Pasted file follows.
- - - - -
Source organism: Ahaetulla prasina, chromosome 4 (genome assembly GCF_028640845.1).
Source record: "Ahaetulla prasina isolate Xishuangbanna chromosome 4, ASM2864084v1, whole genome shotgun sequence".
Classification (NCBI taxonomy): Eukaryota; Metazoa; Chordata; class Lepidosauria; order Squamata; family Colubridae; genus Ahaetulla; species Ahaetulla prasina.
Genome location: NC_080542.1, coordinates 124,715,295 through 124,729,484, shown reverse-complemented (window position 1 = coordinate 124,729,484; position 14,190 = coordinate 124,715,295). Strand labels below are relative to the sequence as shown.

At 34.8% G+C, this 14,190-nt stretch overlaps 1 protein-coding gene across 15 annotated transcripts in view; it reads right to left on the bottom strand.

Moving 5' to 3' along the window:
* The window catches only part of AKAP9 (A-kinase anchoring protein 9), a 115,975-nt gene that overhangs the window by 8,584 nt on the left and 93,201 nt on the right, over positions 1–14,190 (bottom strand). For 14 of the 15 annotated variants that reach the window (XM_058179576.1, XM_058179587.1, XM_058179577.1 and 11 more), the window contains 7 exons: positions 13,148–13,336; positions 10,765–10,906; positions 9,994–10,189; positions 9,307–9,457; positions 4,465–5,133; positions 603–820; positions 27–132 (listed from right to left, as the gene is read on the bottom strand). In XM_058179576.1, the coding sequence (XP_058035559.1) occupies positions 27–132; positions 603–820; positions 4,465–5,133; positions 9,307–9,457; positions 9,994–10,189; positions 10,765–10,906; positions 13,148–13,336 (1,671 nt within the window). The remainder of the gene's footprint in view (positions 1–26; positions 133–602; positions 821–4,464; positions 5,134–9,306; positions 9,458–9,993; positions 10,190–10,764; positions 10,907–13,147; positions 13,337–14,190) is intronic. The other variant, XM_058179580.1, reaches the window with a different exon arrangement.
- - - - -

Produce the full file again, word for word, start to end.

Source organism: Ahaetulla prasina, chromosome 4 (genome assembly GCF_028640845.1).
Source record: "Ahaetulla prasina isolate Xishuangbanna chromosome 4, ASM2864084v1, whole genome shotgun sequence".
Classification (NCBI taxonomy): Eukaryota; Metazoa; Chordata; class Lepidosauria; order Squamata; family Colubridae; genus Ahaetulla; species Ahaetulla prasina.
Genome location: NC_080542.1, coordinates 124,715,295 through 124,729,484, shown reverse-complemented (window position 1 = coordinate 124,729,484; position 14,190 = coordinate 124,715,295). Strand labels below are relative to the sequence as shown.

At 34.8% G+C, this 14,190-nt stretch overlaps 1 protein-coding gene across 15 annotated transcripts in view; it reads right to left on the bottom strand.

Moving 5' to 3' along the window:
* The window catches only part of AKAP9 (A-kinase anchoring protein 9), a 115,975-nt gene that overhangs the window by 8,584 nt on the left and 93,201 nt on the right, over positions 1–14,190 (bottom strand). For 14 of the 15 annotated variants that reach the window (XM_058179576.1, XM_058179587.1, XM_058179577.1 and 11 more), the window contains 7 exons: positions 13,148–13,336; positions 10,765–10,906; positions 9,994–10,189; positions 9,307–9,457; positions 4,465–5,133; positions 603–820; positions 27–132 (listed from right to left, as the gene is read on the bottom strand). In XM_058179576.1, the coding sequence (XP_058035559.1) occupies positions 27–132; positions 603–820; positions 4,465–5,133; positions 9,307–9,457; positions 9,994–10,189; positions 10,765–10,906; positions 13,148–13,336 (1,671 nt within the window). The remainder of the gene's footprint in view (positions 1–26; positions 133–602; positions 821–4,464; positions 5,134–9,306; positions 9,458–9,993; positions 10,190–10,764; positions 10,907–13,147; positions 13,337–14,190) is intronic. The other variant, XM_058179580.1, reaches the window with a different exon arrangement.